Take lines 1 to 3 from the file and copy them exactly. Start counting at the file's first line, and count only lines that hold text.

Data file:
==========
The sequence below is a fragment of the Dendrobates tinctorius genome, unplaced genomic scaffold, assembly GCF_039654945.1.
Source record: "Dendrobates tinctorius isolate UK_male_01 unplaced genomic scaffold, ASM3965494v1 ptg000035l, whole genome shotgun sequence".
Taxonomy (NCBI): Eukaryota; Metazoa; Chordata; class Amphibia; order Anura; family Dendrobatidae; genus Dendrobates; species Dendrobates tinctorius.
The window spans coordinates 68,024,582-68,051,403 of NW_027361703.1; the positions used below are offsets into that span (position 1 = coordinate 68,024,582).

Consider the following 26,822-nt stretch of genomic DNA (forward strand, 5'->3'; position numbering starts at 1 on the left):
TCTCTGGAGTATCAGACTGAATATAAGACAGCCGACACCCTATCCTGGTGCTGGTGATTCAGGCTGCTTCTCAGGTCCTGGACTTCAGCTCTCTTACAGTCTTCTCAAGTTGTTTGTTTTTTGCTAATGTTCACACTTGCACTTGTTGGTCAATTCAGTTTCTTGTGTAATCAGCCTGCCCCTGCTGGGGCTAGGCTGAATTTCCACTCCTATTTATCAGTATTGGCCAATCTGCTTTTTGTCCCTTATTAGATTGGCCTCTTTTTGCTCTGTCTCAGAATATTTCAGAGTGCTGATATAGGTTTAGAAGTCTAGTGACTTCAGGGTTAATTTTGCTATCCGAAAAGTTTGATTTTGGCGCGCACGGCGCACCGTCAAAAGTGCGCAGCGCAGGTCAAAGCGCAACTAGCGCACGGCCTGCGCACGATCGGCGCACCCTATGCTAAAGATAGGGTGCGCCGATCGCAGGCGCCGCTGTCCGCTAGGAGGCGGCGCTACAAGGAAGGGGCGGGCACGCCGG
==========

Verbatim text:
The sequence below is a fragment of the Dendrobates tinctorius genome, unplaced genomic scaffold, assembly GCF_039654945.1.
Source record: "Dendrobates tinctorius isolate UK_male_01 unplaced genomic scaffold, ASM3965494v1 ptg000035l, whole genome shotgun sequence".
Taxonomy (NCBI): Eukaryota; Metazoa; Chordata; class Amphibia; order Anura; family Dendrobatidae; genus Dendrobates; species Dendrobates tinctorius.